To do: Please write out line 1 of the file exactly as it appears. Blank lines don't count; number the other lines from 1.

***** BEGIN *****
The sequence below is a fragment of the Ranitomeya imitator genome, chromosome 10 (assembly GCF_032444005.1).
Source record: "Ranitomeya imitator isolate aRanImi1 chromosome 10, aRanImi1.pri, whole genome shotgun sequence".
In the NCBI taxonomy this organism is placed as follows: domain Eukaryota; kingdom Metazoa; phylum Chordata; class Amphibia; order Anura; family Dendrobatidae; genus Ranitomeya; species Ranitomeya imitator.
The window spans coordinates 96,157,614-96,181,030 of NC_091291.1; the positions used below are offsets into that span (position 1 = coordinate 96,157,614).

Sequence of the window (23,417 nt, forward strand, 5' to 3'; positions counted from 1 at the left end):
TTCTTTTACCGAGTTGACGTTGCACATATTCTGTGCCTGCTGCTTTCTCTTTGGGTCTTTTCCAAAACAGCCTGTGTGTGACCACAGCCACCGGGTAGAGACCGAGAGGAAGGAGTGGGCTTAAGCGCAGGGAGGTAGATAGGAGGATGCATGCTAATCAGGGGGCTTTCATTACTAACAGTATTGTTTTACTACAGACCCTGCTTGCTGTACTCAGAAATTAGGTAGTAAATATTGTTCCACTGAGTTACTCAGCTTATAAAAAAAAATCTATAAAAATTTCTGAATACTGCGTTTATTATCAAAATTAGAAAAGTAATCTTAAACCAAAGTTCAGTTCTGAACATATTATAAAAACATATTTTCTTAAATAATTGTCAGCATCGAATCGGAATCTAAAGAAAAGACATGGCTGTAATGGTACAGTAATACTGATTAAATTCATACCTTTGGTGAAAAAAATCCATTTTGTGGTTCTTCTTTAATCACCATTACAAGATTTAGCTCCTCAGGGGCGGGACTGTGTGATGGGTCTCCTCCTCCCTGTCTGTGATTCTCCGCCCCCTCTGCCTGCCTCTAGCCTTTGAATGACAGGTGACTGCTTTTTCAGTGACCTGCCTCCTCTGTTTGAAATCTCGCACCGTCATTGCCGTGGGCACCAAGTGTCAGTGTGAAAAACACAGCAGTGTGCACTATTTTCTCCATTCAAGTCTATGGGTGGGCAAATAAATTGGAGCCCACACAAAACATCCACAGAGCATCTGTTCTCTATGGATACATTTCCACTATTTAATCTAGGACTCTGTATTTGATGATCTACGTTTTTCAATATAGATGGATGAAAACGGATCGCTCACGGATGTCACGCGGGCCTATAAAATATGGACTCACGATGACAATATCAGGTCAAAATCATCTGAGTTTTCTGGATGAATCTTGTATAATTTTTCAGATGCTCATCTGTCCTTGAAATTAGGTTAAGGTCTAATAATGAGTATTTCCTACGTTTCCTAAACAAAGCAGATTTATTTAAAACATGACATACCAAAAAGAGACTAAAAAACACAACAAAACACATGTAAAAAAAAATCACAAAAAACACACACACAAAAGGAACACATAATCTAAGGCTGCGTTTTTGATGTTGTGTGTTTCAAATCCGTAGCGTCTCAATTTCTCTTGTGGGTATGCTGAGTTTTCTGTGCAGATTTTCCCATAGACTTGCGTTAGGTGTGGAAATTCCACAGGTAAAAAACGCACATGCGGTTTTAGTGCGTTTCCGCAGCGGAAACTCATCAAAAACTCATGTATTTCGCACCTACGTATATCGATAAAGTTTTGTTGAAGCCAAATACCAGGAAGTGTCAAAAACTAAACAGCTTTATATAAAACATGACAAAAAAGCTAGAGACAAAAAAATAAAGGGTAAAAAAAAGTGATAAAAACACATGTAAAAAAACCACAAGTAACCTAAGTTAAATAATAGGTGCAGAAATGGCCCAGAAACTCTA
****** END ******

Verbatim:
The sequence below is a fragment of the Ranitomeya imitator genome, chromosome 10 (assembly GCF_032444005.1).